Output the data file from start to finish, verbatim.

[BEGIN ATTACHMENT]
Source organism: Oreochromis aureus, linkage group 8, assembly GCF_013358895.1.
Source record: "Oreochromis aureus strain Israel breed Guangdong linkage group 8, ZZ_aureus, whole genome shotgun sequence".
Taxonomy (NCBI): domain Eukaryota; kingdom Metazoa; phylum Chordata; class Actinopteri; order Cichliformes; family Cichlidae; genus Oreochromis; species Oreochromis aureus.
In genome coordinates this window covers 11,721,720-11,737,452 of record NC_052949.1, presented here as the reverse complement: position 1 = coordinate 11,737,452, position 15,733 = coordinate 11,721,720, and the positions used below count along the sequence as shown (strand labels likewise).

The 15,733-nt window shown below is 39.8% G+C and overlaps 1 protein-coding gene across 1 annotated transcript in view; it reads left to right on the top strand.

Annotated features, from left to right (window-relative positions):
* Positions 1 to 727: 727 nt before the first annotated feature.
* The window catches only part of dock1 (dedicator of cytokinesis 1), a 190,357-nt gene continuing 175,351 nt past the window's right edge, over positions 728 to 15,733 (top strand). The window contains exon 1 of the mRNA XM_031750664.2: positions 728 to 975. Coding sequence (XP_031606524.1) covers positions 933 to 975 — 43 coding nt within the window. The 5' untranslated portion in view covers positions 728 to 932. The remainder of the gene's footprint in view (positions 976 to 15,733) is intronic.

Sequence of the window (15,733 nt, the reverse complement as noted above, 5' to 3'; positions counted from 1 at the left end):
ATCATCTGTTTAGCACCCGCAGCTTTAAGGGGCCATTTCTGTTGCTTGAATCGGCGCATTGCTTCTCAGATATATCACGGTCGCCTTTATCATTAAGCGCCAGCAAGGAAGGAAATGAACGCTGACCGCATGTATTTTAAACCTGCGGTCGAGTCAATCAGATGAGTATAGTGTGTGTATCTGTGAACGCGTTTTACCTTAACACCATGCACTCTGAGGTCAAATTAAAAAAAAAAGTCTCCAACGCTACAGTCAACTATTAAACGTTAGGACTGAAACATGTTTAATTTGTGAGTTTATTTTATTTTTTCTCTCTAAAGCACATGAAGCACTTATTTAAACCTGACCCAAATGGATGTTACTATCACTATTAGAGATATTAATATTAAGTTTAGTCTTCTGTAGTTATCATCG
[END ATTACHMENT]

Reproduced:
Source organism: Oreochromis aureus, linkage group 8, assembly GCF_013358895.1.
Source record: "Oreochromis aureus strain Israel breed Guangdong linkage group 8, ZZ_aureus, whole genome shotgun sequence".
Taxonomy (NCBI): domain Eukaryota; kingdom Metazoa; phylum Chordata; class Actinopteri; order Cichliformes; family Cichlidae; genus Oreochromis; species Oreochromis aureus.
In genome coordinates this window covers 11,721,720-11,737,452 of record NC_052949.1, presented here as the reverse complement: position 1 = coordinate 11,737,452, position 15,733 = coordinate 11,721,720, and the positions used below count along the sequence as shown (strand labels likewise).

The 15,733-nt window shown below is 39.8% G+C and overlaps 1 protein-coding gene across 1 annotated transcript in view; it reads left to right on the top strand.

Annotated features, from left to right (window-relative positions):
* Positions 1 to 727: 727 nt before the first annotated feature.
* The window catches only part of dock1 (dedicator of cytokinesis 1), a 190,357-nt gene continuing 175,351 nt past the window's right edge, over positions 728 to 15,733 (top strand). The window contains exon 1 of the mRNA XM_031750664.2: positions 728 to 975. Coding sequence (XP_031606524.1) covers positions 933 to 975 — 43 coding nt within the window. The 5' untranslated portion in view covers positions 728 to 932. The remainder of the gene's footprint in view (positions 976 to 15,733) is intronic.

Sequence of the window (15,733 nt, the reverse complement as noted above, 5' to 3'; positions counted from 1 at the left end):
ATCATCTGTTTAGCACCCGCAGCTTTAAGGGGCCATTTCTGTTGCTTGAATCGGCGCATTGCTTCTCAGATATATCACGGTCGCCTTTATCATTAAGCGCCAGCAAGGAAGGAAATGAACGCTGACCGCATGTATTTTAAACCTGCGGTCGAGTCAATCAGATGAGTATAGTGTGTGTATCTGTGAACGCGTTTTACCTTAACACCATGCACTCTGAGGTCAAATTAAAAAAAAAAGTCTCCAACGCTACAGTCAACTATTAAACGTTAGGACTGAAACATGTTTAATTTGTGAGTTTATTTTATTTTTTCTCTCTAAAGCACATGAAGCACTTATTTAAACCTGACCCAAATGGATGTTACTATCACTATTAGAGATATTAATATTAAGTTTAGTCTTCTGTAGTTATCATCG